All monetary gymnastics is still subject to the laws of physics, that nothing can be created out of nothing by humans.

Unless there is a practical or imaginary example to refute that, it must be taken into consideration for everything contemplated on the material level.

On the economic level according to this law of physics, only work, saving and profitable investment can sustainably fulfill demands for higher consumption potential on food, housing, health and pleasure.

The priority for a healthy economy is an adequate savings rate for useful investment and meeting debt repayment commitments.

Jack Scrivano said...

I suspect that it is a mistake, possibly a fatal mistake, to run the world economy on the basis of the hour by hour, minute by minute figures spewed out by a dozen or so major stock exchanges. But there are many who have billions invested in these numbers. And, thus far, no one has offered a compelling alternative.

pat said...

Guess thats how you define compelling Jack...as Ann Pettifor promotes we have an alternative that has been trialled already but was undermined in the name of greed...and IMO gross self destructive stupidity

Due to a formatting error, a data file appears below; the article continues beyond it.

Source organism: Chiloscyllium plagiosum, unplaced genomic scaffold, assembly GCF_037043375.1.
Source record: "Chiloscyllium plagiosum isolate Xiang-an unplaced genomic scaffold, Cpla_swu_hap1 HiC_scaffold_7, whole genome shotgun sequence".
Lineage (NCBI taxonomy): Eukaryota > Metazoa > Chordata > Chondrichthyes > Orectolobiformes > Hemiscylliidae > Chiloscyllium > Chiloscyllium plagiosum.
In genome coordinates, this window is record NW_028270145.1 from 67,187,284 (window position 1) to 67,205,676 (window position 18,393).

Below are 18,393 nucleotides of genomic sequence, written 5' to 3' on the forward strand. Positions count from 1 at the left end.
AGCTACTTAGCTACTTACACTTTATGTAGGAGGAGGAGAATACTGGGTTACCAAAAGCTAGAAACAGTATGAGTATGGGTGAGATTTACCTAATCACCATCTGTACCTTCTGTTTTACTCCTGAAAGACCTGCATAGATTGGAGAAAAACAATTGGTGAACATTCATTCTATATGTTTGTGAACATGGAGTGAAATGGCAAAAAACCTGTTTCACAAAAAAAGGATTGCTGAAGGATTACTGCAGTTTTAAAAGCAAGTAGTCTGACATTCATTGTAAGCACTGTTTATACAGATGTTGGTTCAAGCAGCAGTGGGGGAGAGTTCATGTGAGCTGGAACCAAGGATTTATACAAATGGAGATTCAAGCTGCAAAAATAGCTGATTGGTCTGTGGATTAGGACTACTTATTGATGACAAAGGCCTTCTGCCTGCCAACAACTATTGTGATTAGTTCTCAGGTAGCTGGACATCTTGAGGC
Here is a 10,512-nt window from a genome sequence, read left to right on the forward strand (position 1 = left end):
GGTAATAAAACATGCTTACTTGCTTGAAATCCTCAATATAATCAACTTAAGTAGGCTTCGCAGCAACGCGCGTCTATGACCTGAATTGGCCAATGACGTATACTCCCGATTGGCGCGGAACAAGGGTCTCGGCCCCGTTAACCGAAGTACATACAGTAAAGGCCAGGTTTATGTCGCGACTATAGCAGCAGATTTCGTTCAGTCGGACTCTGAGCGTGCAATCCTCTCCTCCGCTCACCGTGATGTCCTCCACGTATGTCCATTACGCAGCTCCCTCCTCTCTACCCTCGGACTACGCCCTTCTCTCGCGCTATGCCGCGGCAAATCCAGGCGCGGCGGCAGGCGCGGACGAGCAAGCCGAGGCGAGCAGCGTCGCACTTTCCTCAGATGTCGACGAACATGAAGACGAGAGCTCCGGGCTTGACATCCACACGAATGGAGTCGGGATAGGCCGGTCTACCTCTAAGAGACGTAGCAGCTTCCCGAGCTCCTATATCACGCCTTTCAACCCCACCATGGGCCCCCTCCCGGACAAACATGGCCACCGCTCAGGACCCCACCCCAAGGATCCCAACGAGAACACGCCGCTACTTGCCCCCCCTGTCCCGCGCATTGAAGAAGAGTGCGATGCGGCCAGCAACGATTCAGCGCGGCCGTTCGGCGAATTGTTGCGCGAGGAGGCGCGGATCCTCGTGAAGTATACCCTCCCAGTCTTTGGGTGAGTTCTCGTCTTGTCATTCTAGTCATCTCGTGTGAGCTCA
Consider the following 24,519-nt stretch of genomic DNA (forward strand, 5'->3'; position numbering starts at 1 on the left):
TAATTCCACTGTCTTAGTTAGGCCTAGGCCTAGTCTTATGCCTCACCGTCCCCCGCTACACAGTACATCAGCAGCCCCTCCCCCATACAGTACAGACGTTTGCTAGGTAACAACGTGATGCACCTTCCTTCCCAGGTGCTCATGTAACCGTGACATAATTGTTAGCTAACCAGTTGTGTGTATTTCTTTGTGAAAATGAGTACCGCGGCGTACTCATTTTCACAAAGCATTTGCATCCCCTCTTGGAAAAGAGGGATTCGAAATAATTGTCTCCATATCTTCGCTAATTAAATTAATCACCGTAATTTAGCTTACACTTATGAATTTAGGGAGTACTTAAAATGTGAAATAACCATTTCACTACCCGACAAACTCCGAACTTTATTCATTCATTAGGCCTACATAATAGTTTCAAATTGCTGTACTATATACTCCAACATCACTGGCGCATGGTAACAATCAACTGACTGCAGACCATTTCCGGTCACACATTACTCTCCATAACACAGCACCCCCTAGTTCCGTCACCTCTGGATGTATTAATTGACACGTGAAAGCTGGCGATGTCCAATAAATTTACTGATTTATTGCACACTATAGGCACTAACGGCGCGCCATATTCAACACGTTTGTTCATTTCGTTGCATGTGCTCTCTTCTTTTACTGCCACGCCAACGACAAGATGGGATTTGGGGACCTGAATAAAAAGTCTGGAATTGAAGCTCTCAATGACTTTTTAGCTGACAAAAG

David Stone said...


The whole point is that the creation of money is categorically not subject to the laws of physics. It is a completely substance-less immaterial concept. There is no finite amour of it, and no limit to how much Reserve banks and infinitely mores trading banks can create. Your savings idea would be fine if there was a finite amount of it , or a limit to how much could be created but there is not. That's why many people want to bring back a gold standard to impose some limit so that savings , or the purchasing value of savings could be secure. I don't think it would help much myself without he discipline that would fix the problem anyway, but if you want to save buying gold or something tangible is what you should do.